Back in 1949 it was Jerry Wexler who first coined the term “Rhythm and Blues” to replace the more offensive term “race music” for the Billboard charts. It only seems appropriate that it was Jerry who signed the last two men in the above list to a record contract with Stax records as the duo Sam and Dave in 1965.
At the time, producing duties at Stax, which was Atlantic Records Memphis division, were being handled by Isaac Hayes and David Porter. The combination of Sam and Dave and these two producers was responsible for some of the most instantly recognizable Soul/R&B hits to this day. "Hold On! I'm A Comin'" and "Soul Man" set a standard for mainstream Rhythm and Blues that has not been equaled.
Brassy horn sections, driving bass lines, and just enough sexuality to make them the tiniest bit titillating made them perfect for radio and popular acceptance. They may not have had the down and dirty appeal of James Brown or the power of Wilson Pickett and Al Green, but they had a toughness that set them apart from the even more packaged sound of Motown-signed singers.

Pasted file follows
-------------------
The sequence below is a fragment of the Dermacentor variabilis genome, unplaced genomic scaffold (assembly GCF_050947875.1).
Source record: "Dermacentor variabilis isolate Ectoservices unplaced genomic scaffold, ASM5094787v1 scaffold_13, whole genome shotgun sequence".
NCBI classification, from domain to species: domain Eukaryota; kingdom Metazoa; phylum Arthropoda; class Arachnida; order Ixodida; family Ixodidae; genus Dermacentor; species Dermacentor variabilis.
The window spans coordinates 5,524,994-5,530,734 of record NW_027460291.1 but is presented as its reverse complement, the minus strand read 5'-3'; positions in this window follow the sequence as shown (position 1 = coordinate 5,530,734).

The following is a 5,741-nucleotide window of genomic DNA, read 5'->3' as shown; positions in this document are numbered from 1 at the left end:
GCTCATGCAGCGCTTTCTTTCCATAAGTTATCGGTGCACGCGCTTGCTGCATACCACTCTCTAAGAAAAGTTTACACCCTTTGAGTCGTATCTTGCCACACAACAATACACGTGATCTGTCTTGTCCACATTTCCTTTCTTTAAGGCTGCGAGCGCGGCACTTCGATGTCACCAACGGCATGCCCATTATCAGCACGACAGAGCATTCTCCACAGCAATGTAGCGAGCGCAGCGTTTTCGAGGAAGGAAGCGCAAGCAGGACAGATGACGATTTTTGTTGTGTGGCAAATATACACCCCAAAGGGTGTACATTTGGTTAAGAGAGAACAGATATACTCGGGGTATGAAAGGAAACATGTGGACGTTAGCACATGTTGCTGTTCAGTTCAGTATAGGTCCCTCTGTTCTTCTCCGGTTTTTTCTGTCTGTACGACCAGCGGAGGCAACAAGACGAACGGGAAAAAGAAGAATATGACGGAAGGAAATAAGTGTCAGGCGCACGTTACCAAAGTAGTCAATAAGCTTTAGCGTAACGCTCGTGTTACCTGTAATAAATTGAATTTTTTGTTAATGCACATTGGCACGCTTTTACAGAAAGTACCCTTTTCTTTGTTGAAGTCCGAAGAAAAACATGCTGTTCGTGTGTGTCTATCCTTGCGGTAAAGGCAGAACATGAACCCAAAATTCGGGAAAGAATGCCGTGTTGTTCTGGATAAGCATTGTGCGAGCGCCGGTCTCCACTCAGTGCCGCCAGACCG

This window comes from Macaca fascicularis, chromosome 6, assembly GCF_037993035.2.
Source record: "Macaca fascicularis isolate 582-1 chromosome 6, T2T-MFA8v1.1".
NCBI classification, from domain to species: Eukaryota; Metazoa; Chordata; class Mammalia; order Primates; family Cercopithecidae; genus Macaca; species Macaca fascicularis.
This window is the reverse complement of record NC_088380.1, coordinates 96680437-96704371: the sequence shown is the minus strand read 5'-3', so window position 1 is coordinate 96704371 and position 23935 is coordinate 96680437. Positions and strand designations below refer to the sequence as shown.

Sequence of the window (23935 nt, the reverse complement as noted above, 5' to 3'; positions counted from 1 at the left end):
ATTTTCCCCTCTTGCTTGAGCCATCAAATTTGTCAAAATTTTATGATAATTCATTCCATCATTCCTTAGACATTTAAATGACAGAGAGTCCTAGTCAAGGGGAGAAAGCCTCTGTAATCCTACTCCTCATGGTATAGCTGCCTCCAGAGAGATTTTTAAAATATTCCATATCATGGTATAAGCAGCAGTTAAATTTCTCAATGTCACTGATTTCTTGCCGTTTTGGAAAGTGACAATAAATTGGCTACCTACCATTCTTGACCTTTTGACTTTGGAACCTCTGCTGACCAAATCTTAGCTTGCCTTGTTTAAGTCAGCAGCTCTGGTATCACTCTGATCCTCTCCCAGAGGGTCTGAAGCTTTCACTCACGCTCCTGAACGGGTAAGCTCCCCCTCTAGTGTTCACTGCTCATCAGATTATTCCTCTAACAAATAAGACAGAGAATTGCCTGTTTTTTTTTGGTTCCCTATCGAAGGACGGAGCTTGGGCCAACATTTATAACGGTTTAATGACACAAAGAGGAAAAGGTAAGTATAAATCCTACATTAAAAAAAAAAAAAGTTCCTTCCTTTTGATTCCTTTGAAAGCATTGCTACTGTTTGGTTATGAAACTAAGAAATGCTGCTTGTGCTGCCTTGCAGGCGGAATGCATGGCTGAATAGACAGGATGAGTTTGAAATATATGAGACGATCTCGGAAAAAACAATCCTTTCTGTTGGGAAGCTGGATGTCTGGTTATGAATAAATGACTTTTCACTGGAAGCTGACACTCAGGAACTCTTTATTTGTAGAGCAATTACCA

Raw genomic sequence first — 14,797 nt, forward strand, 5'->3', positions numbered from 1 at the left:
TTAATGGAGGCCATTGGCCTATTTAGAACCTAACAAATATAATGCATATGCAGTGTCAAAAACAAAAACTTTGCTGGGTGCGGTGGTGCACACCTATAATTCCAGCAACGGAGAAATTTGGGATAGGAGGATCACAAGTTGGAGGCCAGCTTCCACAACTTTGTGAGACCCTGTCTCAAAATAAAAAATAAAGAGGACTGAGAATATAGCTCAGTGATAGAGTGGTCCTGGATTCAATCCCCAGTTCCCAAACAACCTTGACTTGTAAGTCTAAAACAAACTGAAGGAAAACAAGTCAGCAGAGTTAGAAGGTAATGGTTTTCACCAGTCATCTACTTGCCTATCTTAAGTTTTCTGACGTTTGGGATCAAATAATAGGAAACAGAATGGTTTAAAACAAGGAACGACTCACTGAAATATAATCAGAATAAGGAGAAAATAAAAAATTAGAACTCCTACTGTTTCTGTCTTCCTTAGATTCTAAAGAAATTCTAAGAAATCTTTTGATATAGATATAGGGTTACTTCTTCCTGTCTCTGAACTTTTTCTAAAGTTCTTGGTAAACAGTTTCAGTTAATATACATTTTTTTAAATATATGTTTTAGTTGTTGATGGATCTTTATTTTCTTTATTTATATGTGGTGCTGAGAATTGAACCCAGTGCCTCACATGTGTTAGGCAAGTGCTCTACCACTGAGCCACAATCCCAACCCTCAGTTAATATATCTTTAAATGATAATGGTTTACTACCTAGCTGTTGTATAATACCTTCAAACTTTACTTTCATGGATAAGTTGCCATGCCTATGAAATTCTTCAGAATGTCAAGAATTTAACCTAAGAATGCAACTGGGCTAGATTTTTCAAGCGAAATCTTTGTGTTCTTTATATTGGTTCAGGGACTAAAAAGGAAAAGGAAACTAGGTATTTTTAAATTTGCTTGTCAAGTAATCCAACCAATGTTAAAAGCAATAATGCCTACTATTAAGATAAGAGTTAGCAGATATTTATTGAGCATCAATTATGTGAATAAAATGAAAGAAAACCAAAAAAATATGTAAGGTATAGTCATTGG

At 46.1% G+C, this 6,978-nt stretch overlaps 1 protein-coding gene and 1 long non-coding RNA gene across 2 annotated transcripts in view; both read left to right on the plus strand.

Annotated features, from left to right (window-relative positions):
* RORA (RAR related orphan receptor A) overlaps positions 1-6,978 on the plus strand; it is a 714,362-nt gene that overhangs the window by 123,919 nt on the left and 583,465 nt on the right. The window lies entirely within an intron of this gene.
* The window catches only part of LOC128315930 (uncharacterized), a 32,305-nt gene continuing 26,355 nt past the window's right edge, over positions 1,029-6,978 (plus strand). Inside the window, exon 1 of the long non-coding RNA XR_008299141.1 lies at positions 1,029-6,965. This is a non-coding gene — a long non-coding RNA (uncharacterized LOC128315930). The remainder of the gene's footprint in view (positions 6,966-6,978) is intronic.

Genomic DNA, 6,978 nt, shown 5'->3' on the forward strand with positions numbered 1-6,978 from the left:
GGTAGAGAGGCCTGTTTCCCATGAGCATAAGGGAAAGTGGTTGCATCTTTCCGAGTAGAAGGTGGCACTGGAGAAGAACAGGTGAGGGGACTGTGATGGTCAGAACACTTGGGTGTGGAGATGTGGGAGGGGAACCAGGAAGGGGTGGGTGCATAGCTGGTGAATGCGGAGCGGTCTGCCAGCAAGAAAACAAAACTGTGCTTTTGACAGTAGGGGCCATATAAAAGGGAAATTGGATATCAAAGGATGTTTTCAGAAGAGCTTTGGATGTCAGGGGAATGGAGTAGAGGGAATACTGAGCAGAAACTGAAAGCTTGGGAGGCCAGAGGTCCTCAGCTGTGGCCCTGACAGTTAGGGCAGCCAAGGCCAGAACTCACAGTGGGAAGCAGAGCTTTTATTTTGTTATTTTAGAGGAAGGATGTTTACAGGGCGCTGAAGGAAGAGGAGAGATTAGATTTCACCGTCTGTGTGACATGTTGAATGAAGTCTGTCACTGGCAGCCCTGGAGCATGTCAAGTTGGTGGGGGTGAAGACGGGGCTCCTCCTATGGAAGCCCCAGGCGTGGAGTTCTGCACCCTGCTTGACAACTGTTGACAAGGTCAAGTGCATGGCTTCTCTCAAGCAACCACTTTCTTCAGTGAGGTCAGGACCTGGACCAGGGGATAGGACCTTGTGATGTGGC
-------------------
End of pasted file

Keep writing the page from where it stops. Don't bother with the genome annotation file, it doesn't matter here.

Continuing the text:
Sam and Dave were far more than two-hit wonders; in fact they had in the course of their relatively short career ten Top Twenty hits, all of them made while working with the team of Isaac Hayes and David Porter. For those of you who haven't had the opportunity to add any of their music to your collection, the American Legends label has just released a collection of digitally remastered hits called Double Dynamite.
As a sampler of their career, and a sampler of how soul and R&B don’t have to surrender any of their heart and still be popular, Double Dynamite is invaluable. Of course it contains the hits "Soul Man" and "Hold On! I'm Comin'," but it also includes the eight other songs of theirs that made it into the Top Twenty.